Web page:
Table Top Photography
For some years now I have photographed my own and other people's miniature wargames figures. I have also had the good fortune to have had them published. I am sure that others have had the same urge. Let's be fare, wargaming is only part of the fun!
To help a friend, a well known copper etcher, painted a 4' x 2' water colour backdrop for me, the figures were set out on two pieces of polystyrene, which were raised at the back, and scattered railway flock and lichen was used to hide the bases. I first used my trusty Canon A1, a second hand macro lens coupled to my 50mm standard lens, and an old Weston Master 5 with Invercone. Using natural light, this produced good close up shots but with no depth of field. I also had a terrible time with exposure, even using 400 ASA film.
Trial and error resulted in the use two photographic lights, with a boom extension, and some photo flood bulbs - 150 and 500 watt. (Be careful when using these lights they get very hot, and only last about 10 hours). This was used with the 500 as the main light and the 150 as the fill in. I found the need for a special filter (80B) to convert the tungsten light to daylight. Not wishing to do this I converted to tungsten film, Fuji TRP 64 ASA, this gives a 32 second exposure without reciprocity failure. A more sturdy tripod and a cable release was purchased to eliminate movement and I was almost there.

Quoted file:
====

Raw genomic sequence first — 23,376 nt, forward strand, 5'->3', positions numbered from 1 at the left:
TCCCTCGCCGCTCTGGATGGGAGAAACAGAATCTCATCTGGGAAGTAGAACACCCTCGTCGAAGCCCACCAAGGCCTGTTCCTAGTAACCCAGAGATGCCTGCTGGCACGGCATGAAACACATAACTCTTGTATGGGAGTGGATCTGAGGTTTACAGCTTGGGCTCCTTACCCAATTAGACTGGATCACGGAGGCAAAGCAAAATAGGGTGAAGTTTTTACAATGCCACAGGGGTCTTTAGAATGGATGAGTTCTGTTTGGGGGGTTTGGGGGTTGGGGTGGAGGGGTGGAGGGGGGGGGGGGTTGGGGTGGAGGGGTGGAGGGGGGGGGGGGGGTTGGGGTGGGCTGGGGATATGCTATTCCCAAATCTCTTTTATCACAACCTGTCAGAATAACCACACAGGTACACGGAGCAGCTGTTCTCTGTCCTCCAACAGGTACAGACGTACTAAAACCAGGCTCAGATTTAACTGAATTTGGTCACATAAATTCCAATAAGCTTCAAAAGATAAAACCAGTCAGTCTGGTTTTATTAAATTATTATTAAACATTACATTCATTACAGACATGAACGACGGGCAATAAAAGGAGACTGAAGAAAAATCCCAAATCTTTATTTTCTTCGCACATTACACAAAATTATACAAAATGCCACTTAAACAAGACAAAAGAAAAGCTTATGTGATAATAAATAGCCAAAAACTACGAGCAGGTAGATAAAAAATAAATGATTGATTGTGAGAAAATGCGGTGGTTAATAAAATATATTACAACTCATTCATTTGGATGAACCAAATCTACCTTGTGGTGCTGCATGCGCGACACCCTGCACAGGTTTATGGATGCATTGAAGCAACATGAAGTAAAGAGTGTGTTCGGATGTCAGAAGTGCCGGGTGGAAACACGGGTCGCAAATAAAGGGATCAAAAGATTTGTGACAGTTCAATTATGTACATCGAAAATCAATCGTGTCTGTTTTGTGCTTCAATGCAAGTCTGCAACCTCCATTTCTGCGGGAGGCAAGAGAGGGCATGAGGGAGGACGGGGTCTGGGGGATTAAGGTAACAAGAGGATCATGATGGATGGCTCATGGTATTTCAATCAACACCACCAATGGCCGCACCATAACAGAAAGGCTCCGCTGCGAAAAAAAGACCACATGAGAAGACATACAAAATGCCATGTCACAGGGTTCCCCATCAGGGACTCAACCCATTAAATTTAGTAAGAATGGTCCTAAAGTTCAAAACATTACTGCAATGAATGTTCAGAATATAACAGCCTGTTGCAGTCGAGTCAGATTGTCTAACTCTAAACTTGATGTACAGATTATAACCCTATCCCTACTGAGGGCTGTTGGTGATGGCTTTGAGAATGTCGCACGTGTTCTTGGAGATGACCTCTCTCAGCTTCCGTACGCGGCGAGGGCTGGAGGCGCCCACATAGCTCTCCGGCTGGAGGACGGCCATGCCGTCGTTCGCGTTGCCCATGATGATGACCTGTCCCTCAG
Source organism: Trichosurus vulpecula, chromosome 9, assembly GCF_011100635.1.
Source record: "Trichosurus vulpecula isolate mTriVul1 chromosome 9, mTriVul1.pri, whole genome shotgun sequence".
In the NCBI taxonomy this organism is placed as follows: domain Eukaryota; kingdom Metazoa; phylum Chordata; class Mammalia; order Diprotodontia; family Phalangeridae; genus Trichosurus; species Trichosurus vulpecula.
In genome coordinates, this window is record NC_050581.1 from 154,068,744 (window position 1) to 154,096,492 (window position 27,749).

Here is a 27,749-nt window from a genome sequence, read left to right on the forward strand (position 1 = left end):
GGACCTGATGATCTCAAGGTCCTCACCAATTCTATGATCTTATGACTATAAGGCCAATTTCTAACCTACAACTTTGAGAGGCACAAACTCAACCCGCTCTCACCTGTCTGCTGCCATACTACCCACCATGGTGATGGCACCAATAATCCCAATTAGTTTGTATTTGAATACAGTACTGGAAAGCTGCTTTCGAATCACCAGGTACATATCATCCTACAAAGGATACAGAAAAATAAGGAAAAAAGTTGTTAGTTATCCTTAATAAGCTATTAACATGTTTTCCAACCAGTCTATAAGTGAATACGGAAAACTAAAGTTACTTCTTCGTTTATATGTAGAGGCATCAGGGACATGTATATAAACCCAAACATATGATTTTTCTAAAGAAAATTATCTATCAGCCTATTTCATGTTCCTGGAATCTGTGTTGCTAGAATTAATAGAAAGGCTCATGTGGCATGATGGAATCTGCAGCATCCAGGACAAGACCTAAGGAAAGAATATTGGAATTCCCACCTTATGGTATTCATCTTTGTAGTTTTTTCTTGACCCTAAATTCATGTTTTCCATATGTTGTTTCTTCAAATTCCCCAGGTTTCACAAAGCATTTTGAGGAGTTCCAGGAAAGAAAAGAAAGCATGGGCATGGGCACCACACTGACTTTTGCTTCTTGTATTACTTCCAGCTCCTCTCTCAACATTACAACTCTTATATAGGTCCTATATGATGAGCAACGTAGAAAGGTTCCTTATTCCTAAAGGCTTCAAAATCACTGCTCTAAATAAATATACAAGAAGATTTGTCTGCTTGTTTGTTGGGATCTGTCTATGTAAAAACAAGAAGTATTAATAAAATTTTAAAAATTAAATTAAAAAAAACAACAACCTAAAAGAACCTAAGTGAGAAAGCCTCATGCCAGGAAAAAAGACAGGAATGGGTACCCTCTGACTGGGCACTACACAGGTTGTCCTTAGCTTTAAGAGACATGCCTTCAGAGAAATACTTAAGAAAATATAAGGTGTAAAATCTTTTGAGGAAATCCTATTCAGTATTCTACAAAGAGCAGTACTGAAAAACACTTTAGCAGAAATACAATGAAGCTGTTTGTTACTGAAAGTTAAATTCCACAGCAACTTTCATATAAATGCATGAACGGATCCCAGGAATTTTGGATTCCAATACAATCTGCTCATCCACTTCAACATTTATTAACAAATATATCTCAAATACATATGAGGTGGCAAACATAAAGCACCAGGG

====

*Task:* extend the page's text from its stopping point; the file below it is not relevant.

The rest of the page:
Finally, I am equipped with a Plaubel Peco Universal, 10" x 8" view camera, reduced to 5" x 4", a Symmar 5.6 180mm lens, which stops down to f45, and my old Weston exposure meter. The Set Up is now lit from behind my right shoulder using a 500 watt photoflood, the boom keeping the stand out of my way. The harshness of this is reduced by two 2' x 2' pieces of polystyrene, slightly angled towards the camera on both sides of the set up.
Visiting shows allows me to cheat a little at times. With gentle persuasion makers of dioramas are usually willing to let me borrow their masterpieces. All this now needs is the right back drop and some work building it into your set up, which can sometimes take hours.
A view camera allows you to change virtually every aspect of the lens/film relationship to the subject matter. If used properly this type of camera is unbeatable for table top photography.